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To sum up Whitman’s work, I’d have to say “picture perfect.”  The fact that he was able to be so descriptive gave me the feeling of actually “seeing” what he saw. Sometimes it didn’t even seem as if he tried to be descriptive as he was; it seemed to naturally flow, which is what kept my mind wandering through Brooklyn as he did.  He knew exactly what to write because he knew was his readers knew.  For example, “…on my way to Brooklyn, when I heard in the distance the loud cries of the newsboys, who came presently tearing and yelling up the street, rushing from side to side evenmore furiously than usual.” (WW 21) This sentence stuck with me for two reasons, it was descriptive and familiar. If one were to just think of a paperboy , the immediate thought is a kid running around selling newspapers as he hollers up and the streets. By Whitman writing “evenmore furiously than usual,” we know that there is panic and something extremely important that’s coming our way; it gives us the sense of urgency.

Throughout the reading, we are told exactly what is going on during the Battle of Bull Run.  Although it is described through the eyes of someone else (Whitman), the reader could imagine and understand the horrific scenes he continues to encounter. His descriptions tell us precisely what is happening.  

From reading Trachtenberg, it didn’t seem as photography was accurate enough for him, and most of what he explains supports the idea that writing an accurate description as a reporter can outdo any photograph. Brady seems to think the opposite  when stating “views that the report adds that “will do more than the most elaborate descriptions to perpetuate the scenes of that brief campaign.” (287) It was apparent that people were beginning to rely heavily on photography to “tell” them the story of what was going on, “what it must have looked like had we been there”(287); meaning, they weren’t actually there, but the photograph will make it seem as if they were at the battle the entire time?  How accurate could that possibly be?  From this, the photograph will only reflect the aftermath, I wouldn’t call that reliable information.  Which brings me to Trachtenberg on photography, “the simplest documentary questions of who did what, when, where, and why may be impossible to answer.” Which supports the famous saying “a picture is worth a thousand words.”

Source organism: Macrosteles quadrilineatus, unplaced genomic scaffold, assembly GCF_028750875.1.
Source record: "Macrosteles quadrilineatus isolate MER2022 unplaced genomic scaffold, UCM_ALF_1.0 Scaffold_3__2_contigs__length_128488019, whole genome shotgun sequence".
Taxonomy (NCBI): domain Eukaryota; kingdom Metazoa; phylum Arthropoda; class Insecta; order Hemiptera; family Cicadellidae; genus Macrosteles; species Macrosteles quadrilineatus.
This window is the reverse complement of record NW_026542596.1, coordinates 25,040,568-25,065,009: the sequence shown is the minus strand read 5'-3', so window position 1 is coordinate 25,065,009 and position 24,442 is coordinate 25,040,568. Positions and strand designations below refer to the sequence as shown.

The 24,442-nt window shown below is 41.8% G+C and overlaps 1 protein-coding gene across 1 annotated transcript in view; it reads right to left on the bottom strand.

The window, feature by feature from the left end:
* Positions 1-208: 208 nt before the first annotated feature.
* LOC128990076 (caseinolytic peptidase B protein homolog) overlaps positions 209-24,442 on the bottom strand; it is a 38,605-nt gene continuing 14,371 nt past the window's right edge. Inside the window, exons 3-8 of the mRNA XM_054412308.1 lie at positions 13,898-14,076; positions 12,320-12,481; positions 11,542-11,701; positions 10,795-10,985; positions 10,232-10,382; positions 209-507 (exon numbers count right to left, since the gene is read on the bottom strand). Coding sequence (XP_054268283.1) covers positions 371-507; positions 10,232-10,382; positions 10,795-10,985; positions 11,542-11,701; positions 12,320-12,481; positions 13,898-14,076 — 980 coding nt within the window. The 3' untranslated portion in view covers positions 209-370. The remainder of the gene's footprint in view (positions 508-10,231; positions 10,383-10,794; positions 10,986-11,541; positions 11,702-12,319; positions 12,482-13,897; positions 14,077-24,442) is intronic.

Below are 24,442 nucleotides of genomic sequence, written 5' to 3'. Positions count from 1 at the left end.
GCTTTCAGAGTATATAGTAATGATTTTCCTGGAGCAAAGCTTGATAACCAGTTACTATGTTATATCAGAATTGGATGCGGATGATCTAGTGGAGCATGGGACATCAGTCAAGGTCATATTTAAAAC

Through this reading, it was as if photography retold the story of the battle, instead of it being captured live as Whitman’s writing did (which actually makes me wonder if Whitman wrote as it was happening or from memory). I feel like an argument can be made on behalf of writing and photography, but the bottom line is neither one is accurate enough when it comes to these readings. We can imagine what Whitman is describing, but we also must imagine what took place in the photographs that have been taken because we do not have any information about what happened in that actual moment.  We can easily concoct a story by just looking at the picture, and the reporter in a journal can do the same.  

February 22nd, 2011 at 1:26 pm | Comments & Trackbacks (2) | Permalink

If “modernization entailed a decoding and deterritorializaion of vision,” (Crary 42) then Turners’ paintings should be considered modern. What Turner did was something that the human eye is nearly incapable of. Turner did decode exactly what he saw by observing and interpreting his exact vision onto a blank canvas after staring into the sun. To some, his paintings may seem fantasy like, this may be because most people do not stare into the sun and attempt to recreate what they see since it is dangerous and harmful to the eye.

Turners’ take on painting exactly what the eye actually does take in when observing was definitely controversial and puzzling for some. The extreme measure that he took to create his paintings goes to show how passionate he was about what he thought he understood at the time. Although students had already gone blind or damaged their vision from “staring directly into the sun,” (Crary 34) Turner continued to paint his paintings and risk his eyesight by staring up at the sun and painting exactly what he saw.

February 8th, 2011 at 12:35 pm | Comments & Trackbacks (4) | Permalink